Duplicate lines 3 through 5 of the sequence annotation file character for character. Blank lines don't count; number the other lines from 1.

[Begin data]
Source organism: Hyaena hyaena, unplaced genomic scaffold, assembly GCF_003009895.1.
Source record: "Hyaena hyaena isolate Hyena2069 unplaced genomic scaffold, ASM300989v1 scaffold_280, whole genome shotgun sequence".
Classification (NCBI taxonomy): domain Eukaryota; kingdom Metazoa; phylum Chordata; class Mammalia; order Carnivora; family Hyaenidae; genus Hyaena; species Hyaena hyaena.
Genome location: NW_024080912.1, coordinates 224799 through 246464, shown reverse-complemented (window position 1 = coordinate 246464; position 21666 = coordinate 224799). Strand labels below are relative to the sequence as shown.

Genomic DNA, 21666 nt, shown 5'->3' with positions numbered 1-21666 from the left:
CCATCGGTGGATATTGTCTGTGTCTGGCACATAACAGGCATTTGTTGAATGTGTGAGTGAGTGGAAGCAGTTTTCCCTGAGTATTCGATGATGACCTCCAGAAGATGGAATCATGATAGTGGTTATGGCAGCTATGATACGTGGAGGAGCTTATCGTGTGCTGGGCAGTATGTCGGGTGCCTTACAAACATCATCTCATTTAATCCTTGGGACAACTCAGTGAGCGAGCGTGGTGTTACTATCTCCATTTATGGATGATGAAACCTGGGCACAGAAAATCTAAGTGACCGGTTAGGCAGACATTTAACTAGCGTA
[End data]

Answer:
Classification (NCBI taxonomy): domain Eukaryota; kingdom Metazoa; phylum Chordata; class Mammalia; order Carnivora; family Hyaenidae; genus Hyaena; species Hyaena hyaena.
Genome location: NW_024080912.1, coordinates 224799 through 246464, shown reverse-complemented (window position 1 = coordinate 246464; position 21666 = coordinate 224799). Strand labels below are relative to the sequence as shown.

Genomic DNA, 21666 nt, shown 5'->3' with positions numbered 1-21666 from the left: